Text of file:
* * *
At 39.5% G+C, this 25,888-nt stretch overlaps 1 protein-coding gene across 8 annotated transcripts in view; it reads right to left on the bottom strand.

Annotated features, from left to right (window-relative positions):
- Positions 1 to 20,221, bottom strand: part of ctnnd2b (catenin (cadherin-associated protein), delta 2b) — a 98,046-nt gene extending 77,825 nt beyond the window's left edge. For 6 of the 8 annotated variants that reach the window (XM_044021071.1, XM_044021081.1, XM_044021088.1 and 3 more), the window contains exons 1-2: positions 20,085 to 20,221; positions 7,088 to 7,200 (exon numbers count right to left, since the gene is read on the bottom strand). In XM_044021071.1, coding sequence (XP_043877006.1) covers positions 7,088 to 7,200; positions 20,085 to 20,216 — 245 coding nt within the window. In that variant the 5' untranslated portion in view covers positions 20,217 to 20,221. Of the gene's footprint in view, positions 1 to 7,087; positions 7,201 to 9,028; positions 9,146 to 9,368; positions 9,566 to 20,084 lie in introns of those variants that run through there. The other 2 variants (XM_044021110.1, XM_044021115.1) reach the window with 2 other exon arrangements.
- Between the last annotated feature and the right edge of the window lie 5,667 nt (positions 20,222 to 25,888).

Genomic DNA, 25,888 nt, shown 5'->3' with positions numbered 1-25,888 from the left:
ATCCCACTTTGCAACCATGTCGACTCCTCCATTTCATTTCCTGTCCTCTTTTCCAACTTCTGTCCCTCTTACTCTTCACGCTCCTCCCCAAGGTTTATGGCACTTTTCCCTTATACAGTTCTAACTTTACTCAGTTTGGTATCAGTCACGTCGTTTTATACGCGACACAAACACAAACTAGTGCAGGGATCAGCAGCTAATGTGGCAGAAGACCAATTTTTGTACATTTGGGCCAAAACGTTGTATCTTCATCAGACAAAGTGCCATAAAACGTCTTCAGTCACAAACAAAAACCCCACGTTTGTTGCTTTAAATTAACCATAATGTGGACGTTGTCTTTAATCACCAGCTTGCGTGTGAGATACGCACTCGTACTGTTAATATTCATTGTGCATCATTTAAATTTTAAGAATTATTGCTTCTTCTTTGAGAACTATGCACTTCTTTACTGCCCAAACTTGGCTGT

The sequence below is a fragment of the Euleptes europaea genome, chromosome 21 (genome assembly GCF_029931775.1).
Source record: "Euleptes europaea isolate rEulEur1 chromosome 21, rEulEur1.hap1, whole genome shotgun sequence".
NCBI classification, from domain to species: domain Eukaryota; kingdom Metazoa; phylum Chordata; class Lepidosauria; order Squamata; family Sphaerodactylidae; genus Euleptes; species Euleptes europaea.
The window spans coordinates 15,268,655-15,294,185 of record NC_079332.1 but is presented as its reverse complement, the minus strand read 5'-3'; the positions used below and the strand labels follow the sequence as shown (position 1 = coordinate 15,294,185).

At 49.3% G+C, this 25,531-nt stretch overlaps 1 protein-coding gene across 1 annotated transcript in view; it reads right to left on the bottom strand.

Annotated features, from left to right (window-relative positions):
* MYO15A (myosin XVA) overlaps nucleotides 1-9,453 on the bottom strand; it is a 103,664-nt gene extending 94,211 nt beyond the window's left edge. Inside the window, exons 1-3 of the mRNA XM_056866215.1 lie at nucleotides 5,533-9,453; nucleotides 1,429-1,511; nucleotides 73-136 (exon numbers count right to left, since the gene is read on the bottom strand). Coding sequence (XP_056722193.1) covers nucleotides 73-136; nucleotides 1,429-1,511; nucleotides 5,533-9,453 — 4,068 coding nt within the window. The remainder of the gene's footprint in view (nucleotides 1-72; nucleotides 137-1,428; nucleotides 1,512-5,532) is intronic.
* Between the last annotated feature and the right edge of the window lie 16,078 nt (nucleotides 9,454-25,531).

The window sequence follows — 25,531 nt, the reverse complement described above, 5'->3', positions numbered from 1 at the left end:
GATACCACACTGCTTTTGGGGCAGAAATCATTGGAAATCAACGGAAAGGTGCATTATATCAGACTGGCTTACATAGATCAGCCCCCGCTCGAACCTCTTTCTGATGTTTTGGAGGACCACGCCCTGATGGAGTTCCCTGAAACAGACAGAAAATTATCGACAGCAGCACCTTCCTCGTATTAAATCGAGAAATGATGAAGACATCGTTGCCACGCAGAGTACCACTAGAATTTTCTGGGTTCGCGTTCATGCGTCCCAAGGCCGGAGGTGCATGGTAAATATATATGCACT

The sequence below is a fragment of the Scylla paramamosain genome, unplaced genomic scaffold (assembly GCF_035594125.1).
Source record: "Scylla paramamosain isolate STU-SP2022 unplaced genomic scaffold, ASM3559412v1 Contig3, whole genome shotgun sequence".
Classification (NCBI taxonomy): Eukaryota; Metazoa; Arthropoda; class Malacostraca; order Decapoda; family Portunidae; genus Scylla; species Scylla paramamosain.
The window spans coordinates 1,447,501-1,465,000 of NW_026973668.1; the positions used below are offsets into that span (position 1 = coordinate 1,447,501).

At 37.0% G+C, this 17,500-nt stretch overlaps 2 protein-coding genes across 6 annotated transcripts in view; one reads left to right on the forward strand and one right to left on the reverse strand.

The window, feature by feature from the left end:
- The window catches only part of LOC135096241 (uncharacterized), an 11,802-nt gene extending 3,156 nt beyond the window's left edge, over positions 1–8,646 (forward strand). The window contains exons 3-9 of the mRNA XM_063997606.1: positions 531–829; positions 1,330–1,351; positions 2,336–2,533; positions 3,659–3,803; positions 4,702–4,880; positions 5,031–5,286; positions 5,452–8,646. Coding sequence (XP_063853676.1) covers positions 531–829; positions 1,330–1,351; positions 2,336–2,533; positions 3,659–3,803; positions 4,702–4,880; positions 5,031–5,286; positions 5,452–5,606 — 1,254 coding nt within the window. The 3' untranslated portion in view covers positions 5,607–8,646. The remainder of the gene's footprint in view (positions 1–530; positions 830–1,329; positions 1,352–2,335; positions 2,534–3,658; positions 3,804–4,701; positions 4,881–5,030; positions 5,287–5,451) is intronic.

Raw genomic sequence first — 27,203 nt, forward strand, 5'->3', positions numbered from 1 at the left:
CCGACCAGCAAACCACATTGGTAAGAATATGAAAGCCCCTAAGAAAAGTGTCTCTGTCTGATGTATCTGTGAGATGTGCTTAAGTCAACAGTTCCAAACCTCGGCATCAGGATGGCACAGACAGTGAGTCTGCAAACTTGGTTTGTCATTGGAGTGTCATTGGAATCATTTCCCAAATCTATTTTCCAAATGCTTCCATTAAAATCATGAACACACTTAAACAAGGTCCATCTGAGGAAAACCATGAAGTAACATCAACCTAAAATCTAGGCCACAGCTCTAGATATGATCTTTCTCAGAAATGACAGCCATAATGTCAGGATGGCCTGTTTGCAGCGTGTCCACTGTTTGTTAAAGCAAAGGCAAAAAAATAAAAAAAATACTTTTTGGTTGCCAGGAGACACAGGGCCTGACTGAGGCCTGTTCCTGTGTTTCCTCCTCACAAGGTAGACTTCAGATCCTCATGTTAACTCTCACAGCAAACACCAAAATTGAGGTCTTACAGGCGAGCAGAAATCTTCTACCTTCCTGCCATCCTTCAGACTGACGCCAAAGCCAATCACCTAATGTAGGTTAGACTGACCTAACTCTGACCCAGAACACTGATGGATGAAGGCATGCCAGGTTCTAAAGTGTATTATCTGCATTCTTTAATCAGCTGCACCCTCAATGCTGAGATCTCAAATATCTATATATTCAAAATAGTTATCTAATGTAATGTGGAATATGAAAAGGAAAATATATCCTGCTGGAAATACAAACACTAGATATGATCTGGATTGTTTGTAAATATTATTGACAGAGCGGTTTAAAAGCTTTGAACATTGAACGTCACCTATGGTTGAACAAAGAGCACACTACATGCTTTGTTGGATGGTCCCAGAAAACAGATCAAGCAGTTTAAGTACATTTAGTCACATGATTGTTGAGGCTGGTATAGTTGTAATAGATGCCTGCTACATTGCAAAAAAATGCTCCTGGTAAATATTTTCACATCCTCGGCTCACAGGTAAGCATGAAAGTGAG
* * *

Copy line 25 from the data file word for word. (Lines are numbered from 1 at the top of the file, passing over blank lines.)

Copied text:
CCGACCAGCAAACCACATTGGTAAGAATATGAAAGCCCCTAAGAAAAGTGTCTCTGTCTGATGTATCTGTGAGATGTGCTTAAGTCAACAGTTCCAAACCTCGGCATCAGGATGGCACAGACAGTGAGTCTGCAAACTTGGTTTGTCATTGGAGTGTCATTGGAATCATTTCCCAAATCTATTTTCCAAATGCTTCCATTAAAATCATGAACACACTTAAACAAGGTCCATCTGAGGAAAACCATGAAGTAACATCAACCTAAAATCTAGGCCACAGCTCTAGATATGATCTTTCTCAGAAATGACAGCCATAATGTCAGGATGGCCTGTTTGCAGCGTGTCCACTGTTTGTTAAAGCAAAGGCAAAAAAATAAAAAAAATACTTTTTGGTTGCCAGGAGACACAGGGCCTGACTGAGGCCTGTTCCTGTGTTTCCTCCTCACAAGGTAGACTTCAGATCCTCATGTTAACTCTCACAGCAAACACCAAAATTGAGGTCTTACAGGCGAGCAGAAATCTTCTACCTTCCTGCCATCCTTCAGACTGACGCCAAAGCCAATCACCTAATGTAGGTTAGACTGACCTAACTCTGACCCAGAACACTGATGGATGAAGGCATGCCAGGTTCTAAAGTGTATTATCTGCATTCTTTAATCAGCTGCACCCTCAATGCTGAGATCTCAAATATCTATATATTCAAAATAGTTATCTAATGTAATGTGGAATATGAAAAGGAAAATATATCCTGCTGGAAATACAAACACTAGATATGATCTGGATTGTTTGTAAATATTATTGACAGAGCGGTTTAAAAGCTTTGAACATTGAACGTCACCTATGGTTGAACAAAGAGCACACTACATGCTTTGTTGGATGGTCCCAGAAAACAGATCAAGCAGTTTAAGTACATTTAGTCACATGATTGTTGAGGCTGGTATAGTTGTAATAGATGCCTGCTACATTGCAAAAAAATGCTCCTGGTAAATATTTTCACATCCTCGGCTCACAGGTAAGCATGAAAGTGAG